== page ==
UK’s suit for secrecy betrays public interest

Editorial Board

A University for Kentucky would not knowingly break the law in a selfish and wasteful pursuit of secrecy.

But the University of Kentucky did.

UK recently announced it would sue the Kentucky Kernel and broke the law to hide documents about a Title IX investigation into sexual assault and sexual harassment accusations leveled against a faculty member. 

So who were university officials trying to protect?

President Eli Capilouto wrote in an email to campus they hid the records to protect any possible victims. But the documents — recently released to the Kernel by a confidential source — expose serious flaws in his argument.

The records given to the Kernel showed that the names of all complainants and witnesses could be redacted. The documents show at least four students told UK’s Title IX officials that they and an unnamed student were sexually harassed or sexually assaulted by associate professor James Harwood.

Those officials completed their investigation and recommended that UK fire Harwood and revoke his tenure. The university instead accepted a resignation agreement that allows him to receive pay and benefits through Aug. 31.

The report said Harwood called the allegations “preposterous” and told investigators he was shocked to learn that students said he groped and grabbed them without their permission.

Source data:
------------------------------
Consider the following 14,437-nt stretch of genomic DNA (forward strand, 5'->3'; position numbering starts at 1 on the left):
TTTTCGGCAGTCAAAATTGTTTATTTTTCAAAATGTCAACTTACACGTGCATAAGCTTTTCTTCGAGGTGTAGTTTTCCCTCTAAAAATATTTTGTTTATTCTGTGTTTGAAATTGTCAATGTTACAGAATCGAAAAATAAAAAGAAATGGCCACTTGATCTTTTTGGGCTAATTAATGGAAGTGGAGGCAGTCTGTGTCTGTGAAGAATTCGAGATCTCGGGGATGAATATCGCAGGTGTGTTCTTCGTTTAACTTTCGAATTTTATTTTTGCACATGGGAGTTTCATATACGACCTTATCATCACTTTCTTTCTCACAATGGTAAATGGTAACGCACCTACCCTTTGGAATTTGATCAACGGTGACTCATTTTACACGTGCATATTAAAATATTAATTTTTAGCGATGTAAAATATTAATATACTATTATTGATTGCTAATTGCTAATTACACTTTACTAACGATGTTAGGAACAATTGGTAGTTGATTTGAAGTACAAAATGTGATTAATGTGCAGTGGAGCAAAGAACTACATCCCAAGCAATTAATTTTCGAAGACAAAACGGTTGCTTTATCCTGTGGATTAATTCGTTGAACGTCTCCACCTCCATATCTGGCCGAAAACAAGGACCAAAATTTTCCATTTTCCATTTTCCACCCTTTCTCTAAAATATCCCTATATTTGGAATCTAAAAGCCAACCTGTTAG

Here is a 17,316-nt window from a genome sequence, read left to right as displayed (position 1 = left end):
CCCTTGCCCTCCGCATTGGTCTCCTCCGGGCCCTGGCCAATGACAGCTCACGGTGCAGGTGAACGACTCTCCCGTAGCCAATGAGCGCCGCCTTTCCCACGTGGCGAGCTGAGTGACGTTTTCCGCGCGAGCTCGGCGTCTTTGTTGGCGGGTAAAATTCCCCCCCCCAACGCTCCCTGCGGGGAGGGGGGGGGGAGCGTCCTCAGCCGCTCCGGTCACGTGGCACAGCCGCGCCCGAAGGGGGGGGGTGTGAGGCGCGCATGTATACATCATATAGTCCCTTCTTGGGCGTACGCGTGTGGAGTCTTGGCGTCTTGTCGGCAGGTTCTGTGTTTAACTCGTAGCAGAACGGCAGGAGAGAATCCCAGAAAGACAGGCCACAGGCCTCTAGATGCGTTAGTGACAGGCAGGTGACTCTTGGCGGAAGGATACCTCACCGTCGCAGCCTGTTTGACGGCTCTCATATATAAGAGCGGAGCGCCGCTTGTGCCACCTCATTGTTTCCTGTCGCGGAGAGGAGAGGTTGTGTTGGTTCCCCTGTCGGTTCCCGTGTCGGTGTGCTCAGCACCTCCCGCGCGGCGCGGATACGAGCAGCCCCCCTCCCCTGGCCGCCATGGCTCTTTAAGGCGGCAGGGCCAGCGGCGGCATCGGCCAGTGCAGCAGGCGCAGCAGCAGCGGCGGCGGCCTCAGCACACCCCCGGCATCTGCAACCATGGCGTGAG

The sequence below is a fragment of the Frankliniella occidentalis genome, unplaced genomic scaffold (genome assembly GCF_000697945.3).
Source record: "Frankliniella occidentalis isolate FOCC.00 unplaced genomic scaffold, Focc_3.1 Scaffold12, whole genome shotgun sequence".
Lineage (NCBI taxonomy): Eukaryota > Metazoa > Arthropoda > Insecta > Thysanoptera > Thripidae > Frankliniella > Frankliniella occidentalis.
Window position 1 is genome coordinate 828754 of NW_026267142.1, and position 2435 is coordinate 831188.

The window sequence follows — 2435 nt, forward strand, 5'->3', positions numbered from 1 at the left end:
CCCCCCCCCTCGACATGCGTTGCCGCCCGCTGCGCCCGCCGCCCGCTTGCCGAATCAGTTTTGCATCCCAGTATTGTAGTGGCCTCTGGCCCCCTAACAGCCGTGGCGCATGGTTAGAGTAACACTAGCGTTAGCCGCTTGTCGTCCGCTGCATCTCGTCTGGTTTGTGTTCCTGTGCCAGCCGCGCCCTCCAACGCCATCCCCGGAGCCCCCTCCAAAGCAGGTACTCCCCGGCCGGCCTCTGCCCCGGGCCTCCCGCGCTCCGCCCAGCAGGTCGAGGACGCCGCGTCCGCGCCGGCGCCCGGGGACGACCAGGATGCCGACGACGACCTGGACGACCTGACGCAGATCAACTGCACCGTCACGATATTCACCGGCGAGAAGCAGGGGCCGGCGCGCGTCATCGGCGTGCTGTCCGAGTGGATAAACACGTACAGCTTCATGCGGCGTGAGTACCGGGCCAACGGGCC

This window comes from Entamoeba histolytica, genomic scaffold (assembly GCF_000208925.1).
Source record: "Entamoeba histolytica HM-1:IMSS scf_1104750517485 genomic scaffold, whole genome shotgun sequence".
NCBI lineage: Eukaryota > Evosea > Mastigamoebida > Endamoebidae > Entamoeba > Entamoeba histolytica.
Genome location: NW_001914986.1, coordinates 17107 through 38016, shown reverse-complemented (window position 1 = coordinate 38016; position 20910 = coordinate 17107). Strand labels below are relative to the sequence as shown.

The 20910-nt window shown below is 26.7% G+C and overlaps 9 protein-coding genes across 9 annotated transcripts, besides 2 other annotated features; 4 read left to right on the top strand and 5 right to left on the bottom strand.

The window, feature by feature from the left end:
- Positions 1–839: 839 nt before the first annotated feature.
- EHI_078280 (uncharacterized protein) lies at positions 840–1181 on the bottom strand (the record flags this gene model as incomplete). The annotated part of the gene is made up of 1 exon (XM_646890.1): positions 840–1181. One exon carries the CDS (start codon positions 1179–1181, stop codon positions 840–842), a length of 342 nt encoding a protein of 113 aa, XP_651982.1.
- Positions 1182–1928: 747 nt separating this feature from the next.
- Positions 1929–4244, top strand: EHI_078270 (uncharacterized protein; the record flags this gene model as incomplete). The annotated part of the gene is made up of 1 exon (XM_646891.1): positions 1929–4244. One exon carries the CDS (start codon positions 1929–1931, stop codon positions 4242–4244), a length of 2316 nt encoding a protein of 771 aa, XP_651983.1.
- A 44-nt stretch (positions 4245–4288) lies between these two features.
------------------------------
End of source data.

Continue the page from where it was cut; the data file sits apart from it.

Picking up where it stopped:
The ability to redact names and identifiers of victims and witnesses shows Capliouto’s privacy claim was wrong at best. UK and other public institutions regularly redact names, identifiers and sensitive information when they release public documents.

The effort university officials put into sealing these records raises doubts about their true intentions.

When UK denied the Kernel’s open records request for all documents pertaining to the investigation in April, the independent student newspaper appealed to the Attorney General, the state’s chief law enforcement officer.

Public institutions are required under the Open Records Act to release documents to the Attorney General for inspection during these appeals.

UK refused, showing either a disturbing ignorance of the law or a complete disregard for it. The university showed it cares more about its own interests than it cares about the law, accountability or the public’s right to information.

Capilouto should realize checks and balances do not stop at the statehouse. All employees of Kentucky — whether they are police officers, governors, university presidents or associate professors — must be held accountable.

When someone accuses one of those public employees of a crime, Kentuckians have a right to know what happened. 

If the university was still investigating the Harwood case, things would be different.

Those records would be part of an ongoing investigation, and it would not be fair to release them. But the investigation is over.

The Attorney General then ruled UK should release the documents and redact the names and identifiers of complainants and witnesses.

UK’s only way to appeal that ruling is to file suit against the Kernel. Capilouto announced in a campus-wide email this week that the university would take the case to court.

The lawsuit is a waste of public money and a stain on the university’s image. And now, with the documents made public outside of UK’s control, Capilouto’s message of fighting for the privacy of victims is falling apart.

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